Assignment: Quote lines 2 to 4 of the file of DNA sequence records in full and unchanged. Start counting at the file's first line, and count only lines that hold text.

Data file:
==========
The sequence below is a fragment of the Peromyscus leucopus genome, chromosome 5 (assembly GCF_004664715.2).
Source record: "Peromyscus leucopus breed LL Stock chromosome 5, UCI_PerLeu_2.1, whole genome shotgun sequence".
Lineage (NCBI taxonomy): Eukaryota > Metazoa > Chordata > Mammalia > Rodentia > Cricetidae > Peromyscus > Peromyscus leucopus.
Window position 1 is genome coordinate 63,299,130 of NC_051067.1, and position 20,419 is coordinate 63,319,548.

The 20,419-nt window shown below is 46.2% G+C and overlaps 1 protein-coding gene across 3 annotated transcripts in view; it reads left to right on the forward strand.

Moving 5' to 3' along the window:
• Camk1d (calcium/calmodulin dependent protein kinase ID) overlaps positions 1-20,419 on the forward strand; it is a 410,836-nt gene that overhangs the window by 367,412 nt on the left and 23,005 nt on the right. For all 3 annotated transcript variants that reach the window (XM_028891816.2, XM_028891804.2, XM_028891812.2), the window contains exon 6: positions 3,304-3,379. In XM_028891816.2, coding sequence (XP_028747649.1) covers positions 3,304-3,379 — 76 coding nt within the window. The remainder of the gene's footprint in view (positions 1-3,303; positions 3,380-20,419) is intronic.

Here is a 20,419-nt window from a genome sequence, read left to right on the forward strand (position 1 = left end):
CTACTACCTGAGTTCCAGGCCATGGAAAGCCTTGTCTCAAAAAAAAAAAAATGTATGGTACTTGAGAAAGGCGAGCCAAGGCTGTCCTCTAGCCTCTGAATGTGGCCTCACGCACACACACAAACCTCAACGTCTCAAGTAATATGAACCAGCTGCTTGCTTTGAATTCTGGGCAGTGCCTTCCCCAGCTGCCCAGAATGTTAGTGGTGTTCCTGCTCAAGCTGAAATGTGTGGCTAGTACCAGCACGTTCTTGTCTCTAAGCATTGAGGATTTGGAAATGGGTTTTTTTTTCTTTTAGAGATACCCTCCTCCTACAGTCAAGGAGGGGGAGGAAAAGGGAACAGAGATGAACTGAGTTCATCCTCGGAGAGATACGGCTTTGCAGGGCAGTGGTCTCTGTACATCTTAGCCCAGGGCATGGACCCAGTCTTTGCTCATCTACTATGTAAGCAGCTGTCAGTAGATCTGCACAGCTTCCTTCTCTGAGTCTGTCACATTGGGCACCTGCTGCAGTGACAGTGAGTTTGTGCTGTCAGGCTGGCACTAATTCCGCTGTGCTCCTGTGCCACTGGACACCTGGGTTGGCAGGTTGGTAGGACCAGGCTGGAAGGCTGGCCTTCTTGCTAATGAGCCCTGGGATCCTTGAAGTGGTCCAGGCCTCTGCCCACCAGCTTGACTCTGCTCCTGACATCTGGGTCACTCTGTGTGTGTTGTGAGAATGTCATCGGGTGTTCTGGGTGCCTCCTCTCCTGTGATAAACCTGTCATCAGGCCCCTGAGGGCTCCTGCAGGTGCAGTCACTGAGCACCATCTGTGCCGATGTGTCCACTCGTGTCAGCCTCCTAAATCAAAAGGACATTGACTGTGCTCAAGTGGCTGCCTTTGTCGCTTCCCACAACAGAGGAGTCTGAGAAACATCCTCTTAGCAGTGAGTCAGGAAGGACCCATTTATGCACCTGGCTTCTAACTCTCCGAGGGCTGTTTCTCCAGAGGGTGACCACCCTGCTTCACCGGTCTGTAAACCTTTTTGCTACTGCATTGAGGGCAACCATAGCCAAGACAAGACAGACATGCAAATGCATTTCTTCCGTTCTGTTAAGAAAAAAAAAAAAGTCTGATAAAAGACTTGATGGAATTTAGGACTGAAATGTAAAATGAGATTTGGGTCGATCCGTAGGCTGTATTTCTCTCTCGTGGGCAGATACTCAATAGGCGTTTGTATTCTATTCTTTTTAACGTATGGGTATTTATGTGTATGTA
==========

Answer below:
Source record: "Peromyscus leucopus breed LL Stock chromosome 5, UCI_PerLeu_2.1, whole genome shotgun sequence".
Lineage (NCBI taxonomy): Eukaryota > Metazoa > Chordata > Mammalia > Rodentia > Cricetidae > Peromyscus > Peromyscus leucopus.
Window position 1 is genome coordinate 63,299,130 of NC_051067.1, and position 20,419 is coordinate 63,319,548.